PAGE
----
I assiduously avoid reading (fiction) reviews on Goodreads prior to cracking open a book so as not to be prejudiced/predisposed to like or loathe it. I’d rather peruse the back cover teaser and a handwritten note from a bookstore employee. Also I find reviews to be spoiler-y. Not in a “The butler did it!” kind of way, but regarding certain plot aspects or something tantalizing about the author. Hey, I love context, but I like to investigate all that after finishing a work of fiction. Reflect on, and question, what I was thinking while reading a book. Perhaps expand or alter what goes on in my mind. Anyway, it’s a good thing I stayed away from Goodreads when it came to Social Creature, a novel by Tara Isabella Burton.
Polarizing reviews, to say the least. I’ll share mine but first I found a delightful wine-related moment:
“New Years resolution,” Lavinia roars. “Be it resolved: we shall drink life to the lees.”
Lees are the leftover grape and other solids from the winemaking process, settling to the bottom of the tank or barrel. So if you are going to drink life to the lees, you are going to drink it dry. Metaphorically and, based on the actions of some of the characters in Social Creature, literally.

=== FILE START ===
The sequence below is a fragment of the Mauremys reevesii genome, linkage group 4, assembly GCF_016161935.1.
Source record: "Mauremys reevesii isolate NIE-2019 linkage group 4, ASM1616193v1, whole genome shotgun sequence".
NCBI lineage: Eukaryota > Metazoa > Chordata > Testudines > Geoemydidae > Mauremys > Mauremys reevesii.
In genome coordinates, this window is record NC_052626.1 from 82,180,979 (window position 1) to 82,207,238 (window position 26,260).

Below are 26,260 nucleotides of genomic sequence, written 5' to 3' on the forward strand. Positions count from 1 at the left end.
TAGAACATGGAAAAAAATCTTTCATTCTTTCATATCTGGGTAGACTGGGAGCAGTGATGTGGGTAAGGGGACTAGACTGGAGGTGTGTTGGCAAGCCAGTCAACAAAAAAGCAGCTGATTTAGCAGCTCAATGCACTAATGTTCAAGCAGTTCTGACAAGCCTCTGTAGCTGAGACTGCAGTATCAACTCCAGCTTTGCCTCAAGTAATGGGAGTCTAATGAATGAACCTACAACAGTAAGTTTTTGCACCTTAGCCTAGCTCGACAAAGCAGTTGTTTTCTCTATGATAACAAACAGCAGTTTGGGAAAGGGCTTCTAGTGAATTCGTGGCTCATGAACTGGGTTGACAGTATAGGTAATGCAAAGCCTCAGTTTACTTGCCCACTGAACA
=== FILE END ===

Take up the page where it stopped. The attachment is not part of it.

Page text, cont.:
BTW, if you want to experience what lees contribute to a wine, check out Muscadet. The Loire Valley white wine is a classic example of a wine aged on its lees, which add texture and flavor.
Social Creature by Tara Isabella Burton
Onto the book. It’s about a woman in her late 20s (Louise) scraping by in Brooklyn, motivated by a fear of returning to her small New Hampshire hometown and admitting defeat. Through serendipitous NYC-type events, she meets the younger, far wealthier Lavinia. They become best friends almost immediately. Louise enters a world of exclusive parties, money, and drugs. Then, things take a turn for the worse and Louise has to figure out how to lead a life of (continuing) deception. I’m soft-pedaling it a lot here. This book goes very dark. Here’s my review on Goodreads:
A hard to put down thriller. The kind of book you miss your subway stop for because you were too deep into it. Great New York City detail, an interesting use of social media as a plot device (which could be dumb as hell), and a lead character who is more cunning than you think. Disturbing, sometimes deeply so, and engrossing.
People either loved or hated this book. Count me in the former category. Was quite a shift from reading a book about sand.